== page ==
Without Nature? A New Condition for Theology
October 14-15, 2005 (closed working group)
October 26-28, 2006 (public conference)
University of Chicago Divinity School
1025 East 58th Street
Chicago, Illinois, 60637
- Structure and Participants
- Workshop (password required)
- Registration and Travel Information
Common wisdom now acknowledges the malleability of nature and the manipulability of that which may once have been considered a network of inflexible limits bounding human being from without – weather patterns, topographical contours, animal populations, even genetic composition per se. "Nature" is decreasingly distinct from other products of human industry. The consequences of this shift begin with irreversible environmental degradation and the loss of a distinctly natural landscape and impact the status even of human ontology as technology and its echoes invite alternative definitions of human nature.
As many environmentally concerned thinkers now recognize, the anthropological effects of our estrangement from "nature" have compelled the marriage of ecological and bioethical concerns. These, in turn, recommend the engagement of cultural and humanistic studies in geography, sociology, and anthropology. Theologians must acknowledge that other disciplines publicly engage fundamental anthropological concerns; the tradition of the imago dei now finds itself confronted by the prospect of life cultivated in any image one chooses. Some, with Donna Haraway, now argue that traditional distinctions between human and machine, or physical and non-physical, have blurred and become unserviceable in light of contemporary bioscience.
Religious communities across the spectrum are concerned about the ethical dimensions of the new biotechnologies and their potential impact on the already strained natural environment. Yet at present, Christian theology in the west finds itself in a difficult position. The last century in theology, as in philosophy and other humanistic disciplines, witnessed a general destabilization and demotion of the concept of nature. Theologically this was done to shore up the freedom and dynamism of grace, as the leading lights of Protestant and Catholic theology reexamined the viability of a "pure" concept of nature.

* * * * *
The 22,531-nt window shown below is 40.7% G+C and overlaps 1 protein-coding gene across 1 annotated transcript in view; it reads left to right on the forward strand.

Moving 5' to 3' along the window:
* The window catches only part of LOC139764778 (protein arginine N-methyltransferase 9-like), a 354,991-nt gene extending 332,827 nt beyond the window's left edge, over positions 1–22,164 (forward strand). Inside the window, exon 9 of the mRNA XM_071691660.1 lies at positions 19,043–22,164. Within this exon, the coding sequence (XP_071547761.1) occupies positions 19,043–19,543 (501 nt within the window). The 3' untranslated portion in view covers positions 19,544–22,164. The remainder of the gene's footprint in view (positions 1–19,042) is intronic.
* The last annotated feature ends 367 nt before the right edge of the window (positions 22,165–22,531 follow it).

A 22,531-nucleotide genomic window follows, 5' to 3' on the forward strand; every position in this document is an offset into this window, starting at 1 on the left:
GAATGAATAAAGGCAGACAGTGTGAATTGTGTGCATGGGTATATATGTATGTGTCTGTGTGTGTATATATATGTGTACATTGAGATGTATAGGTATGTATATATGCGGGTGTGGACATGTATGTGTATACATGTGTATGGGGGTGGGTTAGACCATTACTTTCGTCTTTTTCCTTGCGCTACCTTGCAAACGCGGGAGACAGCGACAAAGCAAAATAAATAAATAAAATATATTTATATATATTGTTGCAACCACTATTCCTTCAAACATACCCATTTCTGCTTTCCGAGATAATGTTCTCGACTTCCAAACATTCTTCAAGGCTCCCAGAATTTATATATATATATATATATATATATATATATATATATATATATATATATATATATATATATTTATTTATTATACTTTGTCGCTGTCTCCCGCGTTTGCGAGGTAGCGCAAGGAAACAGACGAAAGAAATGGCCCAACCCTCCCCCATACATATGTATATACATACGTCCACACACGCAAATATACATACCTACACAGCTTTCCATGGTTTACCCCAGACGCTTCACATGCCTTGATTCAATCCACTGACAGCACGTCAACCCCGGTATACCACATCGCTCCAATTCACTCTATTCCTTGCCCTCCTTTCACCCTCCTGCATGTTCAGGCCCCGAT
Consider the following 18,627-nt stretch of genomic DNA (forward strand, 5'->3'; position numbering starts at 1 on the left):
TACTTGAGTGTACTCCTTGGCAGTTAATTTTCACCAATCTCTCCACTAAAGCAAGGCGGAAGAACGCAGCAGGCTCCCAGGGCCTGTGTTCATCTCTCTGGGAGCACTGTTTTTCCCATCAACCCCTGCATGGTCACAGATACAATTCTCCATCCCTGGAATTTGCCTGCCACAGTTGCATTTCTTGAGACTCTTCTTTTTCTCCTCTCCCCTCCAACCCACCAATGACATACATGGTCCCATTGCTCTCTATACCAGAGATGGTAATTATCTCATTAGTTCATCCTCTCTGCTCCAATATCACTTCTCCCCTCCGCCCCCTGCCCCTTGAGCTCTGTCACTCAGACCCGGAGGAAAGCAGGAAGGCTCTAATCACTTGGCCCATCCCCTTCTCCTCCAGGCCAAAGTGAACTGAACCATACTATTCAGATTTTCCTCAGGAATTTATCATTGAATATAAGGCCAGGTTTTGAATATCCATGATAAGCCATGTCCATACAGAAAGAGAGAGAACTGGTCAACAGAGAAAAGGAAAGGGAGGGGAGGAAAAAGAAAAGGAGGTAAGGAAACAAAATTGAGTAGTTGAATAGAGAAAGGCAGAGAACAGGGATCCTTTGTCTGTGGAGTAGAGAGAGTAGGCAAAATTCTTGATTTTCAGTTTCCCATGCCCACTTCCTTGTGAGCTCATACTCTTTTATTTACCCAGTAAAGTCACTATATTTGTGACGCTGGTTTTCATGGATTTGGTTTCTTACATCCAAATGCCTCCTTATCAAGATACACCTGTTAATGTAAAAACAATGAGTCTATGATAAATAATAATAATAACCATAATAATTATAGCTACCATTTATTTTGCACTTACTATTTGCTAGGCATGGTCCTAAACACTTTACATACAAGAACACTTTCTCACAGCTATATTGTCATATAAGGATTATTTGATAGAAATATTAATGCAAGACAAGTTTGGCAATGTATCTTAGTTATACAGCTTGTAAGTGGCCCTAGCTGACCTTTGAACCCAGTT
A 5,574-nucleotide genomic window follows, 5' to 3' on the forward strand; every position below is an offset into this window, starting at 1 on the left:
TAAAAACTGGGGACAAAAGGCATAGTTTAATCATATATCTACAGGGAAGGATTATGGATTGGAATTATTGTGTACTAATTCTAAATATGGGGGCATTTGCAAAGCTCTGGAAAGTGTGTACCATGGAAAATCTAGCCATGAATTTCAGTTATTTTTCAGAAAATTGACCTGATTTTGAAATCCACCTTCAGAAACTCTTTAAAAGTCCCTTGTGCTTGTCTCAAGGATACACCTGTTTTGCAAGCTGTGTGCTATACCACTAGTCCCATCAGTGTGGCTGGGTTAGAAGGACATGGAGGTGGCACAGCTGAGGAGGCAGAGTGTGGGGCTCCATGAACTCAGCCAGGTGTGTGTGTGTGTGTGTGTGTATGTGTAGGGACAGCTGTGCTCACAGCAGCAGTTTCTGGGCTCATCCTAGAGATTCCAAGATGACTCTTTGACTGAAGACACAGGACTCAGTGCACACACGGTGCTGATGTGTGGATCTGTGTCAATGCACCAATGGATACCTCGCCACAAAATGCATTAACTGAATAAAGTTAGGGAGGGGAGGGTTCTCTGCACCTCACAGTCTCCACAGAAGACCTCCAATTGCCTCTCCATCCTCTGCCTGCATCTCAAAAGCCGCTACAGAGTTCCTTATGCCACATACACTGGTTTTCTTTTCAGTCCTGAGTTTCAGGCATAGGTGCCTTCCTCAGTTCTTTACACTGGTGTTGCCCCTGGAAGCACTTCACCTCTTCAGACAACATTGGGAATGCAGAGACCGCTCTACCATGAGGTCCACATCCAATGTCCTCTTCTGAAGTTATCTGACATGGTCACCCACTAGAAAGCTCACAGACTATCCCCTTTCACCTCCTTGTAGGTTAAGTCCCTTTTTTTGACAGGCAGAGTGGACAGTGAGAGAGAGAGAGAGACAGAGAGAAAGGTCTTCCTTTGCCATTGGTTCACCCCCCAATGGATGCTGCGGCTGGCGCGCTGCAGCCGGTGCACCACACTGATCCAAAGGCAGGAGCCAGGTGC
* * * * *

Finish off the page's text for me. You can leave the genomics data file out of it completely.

This situation raises a series of troubling questions. What position are Christian theologians now in to address the loss or end of nature? Are these twin declines of nature – in fact and in theory – related? What might the notion of the "supernatural," or the drive to transform human nature through grace, have to do with the technological quest to transcend human limits? Would the end of nature make grace less comprehensible? How would the loss of such an ecological or biological constant place new conditions on theological construction in the present?
Acknowledging the insufficiency of traditional notions of "nature," as well as the multiple ambiguities of the term's reference, this conference considers how one might constructively understand its contemporary import both in fidelity to the Christian gospel and with serious attention to pressing ethical concerns. Our aim is theological, but our method interdisciplinary. In October 2005, a number of premiere scholars will meet in Chicago to discuss these issues, prompted by working papers from four representatives of the physical and social sciences. Following this event, the remaining participants will each write a paper proceeding from the workshop discussions. These papers will be presented at the University of Chicago Divinity School in October 2006.
Lorraine Daston (Max Planck Institute for the History of Science, University of Chicago)
Area I – Ecology
Area II - Genetics
Area III - Geography
Area IV - Anthropology
Area V - Connections and Methodological Considerations
Primary sponsors: Franke Institute for the Humanities, University of Chicago Divinity School, the John Templeton Foundation, Herman Greene and the Center for Ecozoic Studies, and the Martin Marty Center for the Advanced Study of Religion. Graduate Student Reception sponsored by the Divinity School Theology and Ethics Clubs
|David C. Albertson
|Cabell H. King